Bob's Wardrobe: Six Months Shopping-Free with Amanda Berry
Think about all of the clothes you have purchased in the past six months. How many times have you worn each item? Were there good investments? Perhaps some bad ones, too? These are the questions that Amanda Berry - co-founder and director at Bob - found herself pondering. Like the beauty industry, the fashion industry is perhaps an afterthought when it comes to sustainability; with items such as single use plastic, food waste, and the way we recycle much hotter topics.
In 2014, over 16 million tons of textile waste was generated in America alone, according to the U.S. EPA. Of this amount, 2.62 million tons were recycled, 3.14 million tons were combusted for energy recovery, and 10.46 million tons were sent to the landfill.
With these alarming figures in mind, and in an effort to educate herself on fashion waste, Amanda Berry - a fashion lover - decided to set herself the ultimate challenge in her quest to reduce her footprint; no clothes shopping for six months.
Here, Amanda shares what she learned, the biggest challenges, and how she’ll approach shopping in the future.
Talk us through your decision not to purchase clothes for six months. What were your clothes shopping habits like beforehand?
It began after binge-watching the documentary War On Waste last January while on the plane to Perth.
I obviously knew about the impact of items like plastic bags and single use coffee cups but hadn’t put too much thought into fashion or my own shopping habits. The documentary showed piles of fast fashion going to landfill and young women feeling like they had to be in a new outfit every day. It was startling, but it sparked a conversation with my partner and we made a pact to not buy any fashion for six months.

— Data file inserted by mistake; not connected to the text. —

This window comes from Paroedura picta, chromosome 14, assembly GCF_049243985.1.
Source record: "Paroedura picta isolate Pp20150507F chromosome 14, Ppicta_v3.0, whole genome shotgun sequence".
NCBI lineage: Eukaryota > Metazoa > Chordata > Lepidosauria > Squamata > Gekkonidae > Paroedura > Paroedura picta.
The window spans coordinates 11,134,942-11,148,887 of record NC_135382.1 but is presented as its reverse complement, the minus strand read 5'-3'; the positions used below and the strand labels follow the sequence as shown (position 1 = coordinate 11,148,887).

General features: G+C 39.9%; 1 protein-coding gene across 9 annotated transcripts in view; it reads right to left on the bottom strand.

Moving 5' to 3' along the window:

I wouldn’t say I was an excessive shopper previously, but I wasn’t terribly mindful of the types of purchases I was making in terms of quality or longevity in an item.
Was it harder than you thought it would be - talk us through the biggest challenges.
It honestly wasn't as hard as i thought it would be, I learnt to re-wear what was already in my wardrobe. I borrowed dresses for events if I didn't have anything. The biggest challenge was just ignoring my Instagram feed, which is full of marketing and selling, so I unsubscribed from some of my favourite brand’s emails during the six month period. I did get bored of my clothes by the end, but I really enjoyed the challenge.
What did you learn about shopping habits and how we as a society approach fashion and shopping?
I realised that we tend to shop for every occasion. I learnt that no one actually remembers what you wore or if you outfit repeat. I think as a society we shop to reward ourselves, a new pair of jeans or shoes makes us feel good momentarily, but long-term we just end up with a wardrobe full of clothes with their tags still on.
Why would you recommend this to someone to try?
I think it’s a great reminder to slow down, to be less impulsive and think about the types of brands you support. I now really enjoy choosing an item from a local designer and purchasing it knowing it will be still in my wardrobe in five years. I think it would be harder for some people than others, but it’s a challenge that was life changing to me so I’d urge everyone to do it.
How did you feel at the end of the challenge?
I felt a real sense of accomplishment. I reached the end of the challenge and realised there were many things I could donate or sell, and as a result my wardrobe has become less cluttered. I don’t feel the pressure of buying what’s on trend so much anymore, which is pretty freeing. The challenge has completely changed the way I shop, not just for fashion but everything.